Q&A With Nissan Designer Alfonso Albaisa
Nissan is back with a new concept version of its most iconic sports car. It’s called the Nissan Z Proto and is clearly inspired by the original Datsun 240Z from 1970. (Look for yourself at our exclusive photos – the inspiration for the Proto is clear.) Due to time zone and travel restrictions, Instead of directly interviewing Alfonso Albaisa, Nissan’s senior vice president for global design, we submitted a list of questions to the Nissan communications team and received an audio file in return. The following transcript of this interview has been edited for clarity and length.
MotorTrend: Is there a specific design language you want the Z Proto to communicate or pass on to people who see it?
Alfonso Albaisa: This one is definitely where the 300 comes in. Jun Shimizu was this year’s Chief Design Officer [of Nissan 300ZX], and he really dreamed that modern manufacturing was going to create this seamless, perfectly flushed, integrated car, and he did. The 300 was so inspiring to me. It was my first trip to Japan and I walked into the studio and saw the 300. I literally packed my pencils and wanted to go home crying because I couldn’t believe a car could. be so dreamlike – simple and always take your breath away.
So Tai-san [Satoru Tai, Nissan executive design director] and I really wanted to revisit that feeling of transparency. The mood of the car, we want the public, buyers, lovers to feel this harmony and [say], “Wow, how did they get this car assembled so neatly?” but still be a tribute to the 240. So these ideas, they are not in opposition, but in the end, this is why this design was chosen as our desire because it mixed tomorrow with our love of memory.
MT: What are some of the elements or maybe a central element that you think captures the Z identity in this new design?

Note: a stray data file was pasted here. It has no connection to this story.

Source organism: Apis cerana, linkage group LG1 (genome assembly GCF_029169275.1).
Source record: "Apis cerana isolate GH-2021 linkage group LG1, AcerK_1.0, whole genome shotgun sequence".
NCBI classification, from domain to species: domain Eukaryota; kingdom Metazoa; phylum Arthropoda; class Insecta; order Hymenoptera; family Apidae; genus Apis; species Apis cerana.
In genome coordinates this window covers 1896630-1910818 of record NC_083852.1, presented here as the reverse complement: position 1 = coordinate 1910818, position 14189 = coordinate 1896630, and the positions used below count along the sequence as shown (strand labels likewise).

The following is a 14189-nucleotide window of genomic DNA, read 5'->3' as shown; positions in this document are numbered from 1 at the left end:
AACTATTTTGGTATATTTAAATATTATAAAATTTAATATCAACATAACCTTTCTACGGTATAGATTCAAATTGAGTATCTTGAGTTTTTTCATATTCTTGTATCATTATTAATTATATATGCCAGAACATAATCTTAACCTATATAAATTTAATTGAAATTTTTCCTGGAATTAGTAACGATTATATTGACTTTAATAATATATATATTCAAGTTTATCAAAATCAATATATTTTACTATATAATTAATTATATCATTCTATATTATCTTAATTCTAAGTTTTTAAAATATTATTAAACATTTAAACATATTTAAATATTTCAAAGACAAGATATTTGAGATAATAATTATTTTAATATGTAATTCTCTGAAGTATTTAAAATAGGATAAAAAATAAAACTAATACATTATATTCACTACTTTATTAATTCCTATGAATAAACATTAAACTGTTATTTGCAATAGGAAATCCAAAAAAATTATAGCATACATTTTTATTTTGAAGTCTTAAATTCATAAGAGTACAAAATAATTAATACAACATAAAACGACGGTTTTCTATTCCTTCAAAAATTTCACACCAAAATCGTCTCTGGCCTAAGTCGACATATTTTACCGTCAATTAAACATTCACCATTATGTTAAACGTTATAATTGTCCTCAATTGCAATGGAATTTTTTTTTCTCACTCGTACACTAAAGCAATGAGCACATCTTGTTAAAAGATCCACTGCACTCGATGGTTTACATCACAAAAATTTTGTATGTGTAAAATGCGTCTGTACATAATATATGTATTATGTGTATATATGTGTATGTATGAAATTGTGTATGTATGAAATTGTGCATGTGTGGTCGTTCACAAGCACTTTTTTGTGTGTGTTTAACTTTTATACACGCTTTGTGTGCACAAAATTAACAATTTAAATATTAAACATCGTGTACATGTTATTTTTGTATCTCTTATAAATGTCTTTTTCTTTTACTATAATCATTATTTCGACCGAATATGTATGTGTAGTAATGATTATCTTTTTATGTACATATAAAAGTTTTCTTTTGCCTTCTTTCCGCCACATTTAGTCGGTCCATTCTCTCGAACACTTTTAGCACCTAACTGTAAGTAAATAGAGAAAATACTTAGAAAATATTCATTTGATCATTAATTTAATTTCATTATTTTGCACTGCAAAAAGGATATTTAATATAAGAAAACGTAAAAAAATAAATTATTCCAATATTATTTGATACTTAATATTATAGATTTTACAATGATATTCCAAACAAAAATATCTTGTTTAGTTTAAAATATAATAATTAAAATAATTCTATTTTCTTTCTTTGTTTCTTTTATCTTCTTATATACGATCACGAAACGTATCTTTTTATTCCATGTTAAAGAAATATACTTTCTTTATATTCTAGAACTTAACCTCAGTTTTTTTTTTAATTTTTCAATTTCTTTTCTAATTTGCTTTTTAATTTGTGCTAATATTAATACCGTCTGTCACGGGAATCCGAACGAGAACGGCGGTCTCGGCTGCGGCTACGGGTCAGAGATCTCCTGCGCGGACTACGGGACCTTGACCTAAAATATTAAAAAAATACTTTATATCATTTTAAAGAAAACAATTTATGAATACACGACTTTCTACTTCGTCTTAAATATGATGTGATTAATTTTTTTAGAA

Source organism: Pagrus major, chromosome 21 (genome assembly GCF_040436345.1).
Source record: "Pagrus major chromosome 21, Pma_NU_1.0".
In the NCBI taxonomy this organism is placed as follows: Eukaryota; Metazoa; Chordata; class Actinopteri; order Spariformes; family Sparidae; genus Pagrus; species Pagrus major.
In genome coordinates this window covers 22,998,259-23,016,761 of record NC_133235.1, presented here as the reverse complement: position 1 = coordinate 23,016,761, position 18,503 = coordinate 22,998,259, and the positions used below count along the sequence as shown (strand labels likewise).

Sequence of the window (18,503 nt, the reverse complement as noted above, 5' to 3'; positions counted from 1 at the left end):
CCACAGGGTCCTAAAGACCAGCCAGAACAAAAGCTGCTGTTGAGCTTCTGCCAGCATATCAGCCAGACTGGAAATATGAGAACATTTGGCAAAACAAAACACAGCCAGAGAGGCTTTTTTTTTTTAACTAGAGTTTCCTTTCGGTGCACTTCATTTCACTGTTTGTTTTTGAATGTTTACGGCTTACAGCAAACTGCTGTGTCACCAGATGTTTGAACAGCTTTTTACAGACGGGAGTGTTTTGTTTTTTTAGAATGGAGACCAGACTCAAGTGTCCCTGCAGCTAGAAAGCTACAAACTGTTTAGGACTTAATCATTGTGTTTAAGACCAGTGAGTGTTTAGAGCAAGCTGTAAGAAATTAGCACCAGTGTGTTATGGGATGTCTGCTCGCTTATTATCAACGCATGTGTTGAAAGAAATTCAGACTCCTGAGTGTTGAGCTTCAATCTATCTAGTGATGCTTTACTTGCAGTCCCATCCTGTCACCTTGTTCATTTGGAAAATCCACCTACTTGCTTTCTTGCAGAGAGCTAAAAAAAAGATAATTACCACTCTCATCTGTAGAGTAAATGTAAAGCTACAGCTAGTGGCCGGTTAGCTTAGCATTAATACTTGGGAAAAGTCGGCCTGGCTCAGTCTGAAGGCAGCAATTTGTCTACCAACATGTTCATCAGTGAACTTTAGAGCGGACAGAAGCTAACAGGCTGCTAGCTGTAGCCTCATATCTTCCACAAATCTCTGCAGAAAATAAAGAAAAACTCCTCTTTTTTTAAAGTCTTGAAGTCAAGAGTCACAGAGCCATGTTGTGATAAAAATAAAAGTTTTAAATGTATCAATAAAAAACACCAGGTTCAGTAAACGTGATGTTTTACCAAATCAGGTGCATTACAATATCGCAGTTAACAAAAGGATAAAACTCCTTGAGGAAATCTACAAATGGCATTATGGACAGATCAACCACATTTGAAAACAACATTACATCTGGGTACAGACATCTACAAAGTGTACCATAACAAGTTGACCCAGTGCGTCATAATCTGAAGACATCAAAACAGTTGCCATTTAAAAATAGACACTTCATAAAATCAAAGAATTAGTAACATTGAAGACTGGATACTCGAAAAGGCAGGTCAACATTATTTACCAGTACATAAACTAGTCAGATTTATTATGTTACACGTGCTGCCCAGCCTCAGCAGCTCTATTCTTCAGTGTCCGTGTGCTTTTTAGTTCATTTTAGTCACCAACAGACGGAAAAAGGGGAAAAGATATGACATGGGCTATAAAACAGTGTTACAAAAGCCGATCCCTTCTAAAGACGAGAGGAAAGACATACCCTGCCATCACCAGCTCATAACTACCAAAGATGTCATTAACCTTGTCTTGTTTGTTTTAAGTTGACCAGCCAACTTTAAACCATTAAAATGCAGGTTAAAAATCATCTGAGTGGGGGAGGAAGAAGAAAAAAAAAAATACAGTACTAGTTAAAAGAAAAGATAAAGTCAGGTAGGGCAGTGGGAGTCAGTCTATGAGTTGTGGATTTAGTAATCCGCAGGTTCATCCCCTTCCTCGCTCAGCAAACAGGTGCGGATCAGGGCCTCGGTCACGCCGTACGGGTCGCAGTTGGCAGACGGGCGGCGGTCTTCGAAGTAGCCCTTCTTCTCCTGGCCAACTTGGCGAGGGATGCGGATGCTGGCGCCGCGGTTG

AA: I use memory instead of retro because it is an important difference. Because when a car is 50 years old and you are designing in the modern age, I think it is healthier to use memory than [be completely] literal. There are a few things that are a good example of this: the posture in the center of the car. Yes, it’s 240, in memory. But in fact, the gesture, the hood and the power are largely of the modern age. Its position is very wide, very low, much lower. The rear edge of the car is lower than the fender – which the 240, even 260 and 280, did not have. We’ve really, really worked with engineering: how do we find that balance?
They are in love with sports cars like us. So we worked on that balance because we want, when you see the car, that it evokes fond memories of the 240. And then moving towards the front of the car, of course, the current 240 has circular lamps. But when we did, we didn’t like it that much. Luckily we got a car from the Zama museum [Nissan Heritage Collection of historic cars, located in the city of Zama, Japan] which was a special version with the transparent lens covering the [headlamp] circle. In some views, reflections from the surroundings obscured the circle. And we said, “Bingo! This is it!” This is where the two arcs – where the interruption enters – represent the reflections of that glass lens. This allowed us a little more freedom to express a modern facade, again with the memory of 240.
MT: When you look at the production car versus the Z Proto, how much does production engineering push you back? How would you describe the relationship between the Proto and the production car?